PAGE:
I am grateful to the commission for rushing the report’s publication to help inform today’s debate. The report has been an important part of the debate. To pick up on some of the commission’s findings, the report says that, in some parts of Scotland, concentrated land ownership is an impediment to economic development and is causing significant and long-term harm to the communities affected. It also says that there is little or no method of redress for communities or individuals when adverse economic or social impacts arise from concentrated land ownership.
The commission makes a number of recommendations, which I hope that the Scottish Government will consider seriously. They include the introduction of a public interest test for significant land transfers and acquisitions, which has been spoken about by a number of people; the creation of more robust mechanisms to ensure local democratic influence on and benefit from land use changes; and a programme of land rights and responsibilities good practice.
John Scott pointed out that some landowners take their responsibilities seriously, which is true—nobody is saying that all large landowners are bad. Some of them work with their communities. As we have heard in the debate, however, that can change on a whim or because of inheritance alone, and the balance of power then changes. If we do not have the right balance of power, the community can quickly be devastated by the change of ownership.
We have talked about community ownership. Only 500,000 acres of land in Scotland are in such ownership. The Scottish land fund, which many members mentioned, has been involved in some community buyouts. However, as those members noted, such communities have to jump through hoops and prove that they are acting in the public interest; they have to ballot people in their communities to ensure that they are happy to proceed. None of that happens in a private land exchange in which a private buyer takes over—they do not have to fulfil any public interest criteria.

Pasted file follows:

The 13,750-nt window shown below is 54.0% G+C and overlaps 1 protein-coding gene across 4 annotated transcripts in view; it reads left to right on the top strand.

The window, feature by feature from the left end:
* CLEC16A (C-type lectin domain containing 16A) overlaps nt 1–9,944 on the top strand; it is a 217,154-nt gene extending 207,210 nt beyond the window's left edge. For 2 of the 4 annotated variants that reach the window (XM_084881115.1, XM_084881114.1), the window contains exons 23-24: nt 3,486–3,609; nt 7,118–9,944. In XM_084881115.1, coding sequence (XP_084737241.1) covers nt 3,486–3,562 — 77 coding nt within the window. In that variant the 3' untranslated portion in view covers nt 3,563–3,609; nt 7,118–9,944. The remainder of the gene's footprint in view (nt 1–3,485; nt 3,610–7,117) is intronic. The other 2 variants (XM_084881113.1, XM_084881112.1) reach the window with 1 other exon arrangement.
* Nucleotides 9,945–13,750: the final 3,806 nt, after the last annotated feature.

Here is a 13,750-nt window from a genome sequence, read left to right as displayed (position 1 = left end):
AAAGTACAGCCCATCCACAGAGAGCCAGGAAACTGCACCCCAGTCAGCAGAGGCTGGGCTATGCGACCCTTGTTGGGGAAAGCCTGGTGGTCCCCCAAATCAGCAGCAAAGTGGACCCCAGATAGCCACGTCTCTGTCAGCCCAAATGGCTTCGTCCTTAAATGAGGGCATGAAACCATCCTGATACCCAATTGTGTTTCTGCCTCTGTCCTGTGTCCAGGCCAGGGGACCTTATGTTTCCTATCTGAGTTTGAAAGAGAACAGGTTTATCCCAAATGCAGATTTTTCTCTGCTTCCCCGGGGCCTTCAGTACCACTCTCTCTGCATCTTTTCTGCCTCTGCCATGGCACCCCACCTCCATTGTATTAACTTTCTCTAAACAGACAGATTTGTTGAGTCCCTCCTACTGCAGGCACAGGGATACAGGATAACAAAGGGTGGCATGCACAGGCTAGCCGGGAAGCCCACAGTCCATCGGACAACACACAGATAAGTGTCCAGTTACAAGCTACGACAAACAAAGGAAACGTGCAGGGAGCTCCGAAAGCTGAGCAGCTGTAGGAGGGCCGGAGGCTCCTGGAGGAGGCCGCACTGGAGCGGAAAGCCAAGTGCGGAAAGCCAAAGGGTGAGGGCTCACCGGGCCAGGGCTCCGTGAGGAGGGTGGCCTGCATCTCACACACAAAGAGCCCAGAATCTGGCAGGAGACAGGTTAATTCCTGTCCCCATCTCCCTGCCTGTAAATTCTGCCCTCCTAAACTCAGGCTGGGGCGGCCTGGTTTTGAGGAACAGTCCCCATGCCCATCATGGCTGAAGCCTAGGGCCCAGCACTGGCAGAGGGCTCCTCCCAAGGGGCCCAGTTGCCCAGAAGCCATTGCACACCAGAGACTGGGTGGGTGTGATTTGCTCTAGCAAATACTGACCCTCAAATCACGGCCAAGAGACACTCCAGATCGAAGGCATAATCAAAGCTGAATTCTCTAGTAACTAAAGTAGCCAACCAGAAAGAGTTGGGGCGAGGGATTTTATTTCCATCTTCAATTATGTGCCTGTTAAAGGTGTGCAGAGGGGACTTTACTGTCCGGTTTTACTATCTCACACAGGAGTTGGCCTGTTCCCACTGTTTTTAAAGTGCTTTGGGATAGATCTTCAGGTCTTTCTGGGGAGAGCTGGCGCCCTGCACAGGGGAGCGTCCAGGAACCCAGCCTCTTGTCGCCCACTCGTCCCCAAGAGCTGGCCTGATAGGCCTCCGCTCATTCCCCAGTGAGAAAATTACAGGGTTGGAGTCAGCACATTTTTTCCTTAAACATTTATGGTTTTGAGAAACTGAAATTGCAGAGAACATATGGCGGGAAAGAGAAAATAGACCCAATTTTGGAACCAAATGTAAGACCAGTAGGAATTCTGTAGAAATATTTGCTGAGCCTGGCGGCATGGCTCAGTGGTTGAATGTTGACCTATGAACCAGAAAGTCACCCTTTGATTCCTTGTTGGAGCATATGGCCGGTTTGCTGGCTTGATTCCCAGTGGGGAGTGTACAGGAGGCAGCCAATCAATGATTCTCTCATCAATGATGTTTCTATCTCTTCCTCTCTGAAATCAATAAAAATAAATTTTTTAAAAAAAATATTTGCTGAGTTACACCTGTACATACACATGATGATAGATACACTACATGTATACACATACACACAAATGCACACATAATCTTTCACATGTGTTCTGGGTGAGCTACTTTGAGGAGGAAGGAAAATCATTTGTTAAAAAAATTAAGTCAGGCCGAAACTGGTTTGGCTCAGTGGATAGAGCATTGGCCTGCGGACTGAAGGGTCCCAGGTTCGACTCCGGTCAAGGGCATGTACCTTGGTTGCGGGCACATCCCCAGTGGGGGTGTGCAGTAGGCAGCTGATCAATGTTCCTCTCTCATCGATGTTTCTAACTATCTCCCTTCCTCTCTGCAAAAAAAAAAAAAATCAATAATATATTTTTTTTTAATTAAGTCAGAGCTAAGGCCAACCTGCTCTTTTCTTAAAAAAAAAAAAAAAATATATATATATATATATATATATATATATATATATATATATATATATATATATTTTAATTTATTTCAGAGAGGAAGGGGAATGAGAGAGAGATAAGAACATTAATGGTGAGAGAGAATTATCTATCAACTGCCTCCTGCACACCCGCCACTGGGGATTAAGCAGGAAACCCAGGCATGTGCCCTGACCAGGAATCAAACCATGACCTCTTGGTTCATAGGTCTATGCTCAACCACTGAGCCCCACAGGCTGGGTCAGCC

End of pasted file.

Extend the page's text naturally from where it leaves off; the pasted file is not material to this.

Andy Wightman spoke to his amendment, which Labour members will support, which widens the definition of community ownership to include other kinds of common ownership such as common good and common land. We must also remember the concept of public ownership: for example, land is owned by the Scottish Government on behalf of the public collectively. In that context, I pay tribute to MacNeil of Barra, who gifted the island to the Scottish Government to ensure that it would be in public ownership. We need to remember that not all private landowners act solely in their own interests.
Some members talked about transparency. I look forward to the Government introducing the subordinate legislation that will be required to enable us to look at that. I hope very much that it will look at ownership from abroad as well as at home, because we need to know who owns the land that we live on.
There was not much mention of crofting in the debate, but I will use some of my remaining time to mention—
The Deputy Presiding Officer:
You have 10 seconds.
Rhoda Grant:
I have only 10 seconds left, so I will just say that crofters have a right to buy, which goes a long way towards fulfilling the balance of power between them and their landowners. However, that right is not easy to use, so I ask the Government to look at simplifying it in the context of the new crofting legislation that is being considered.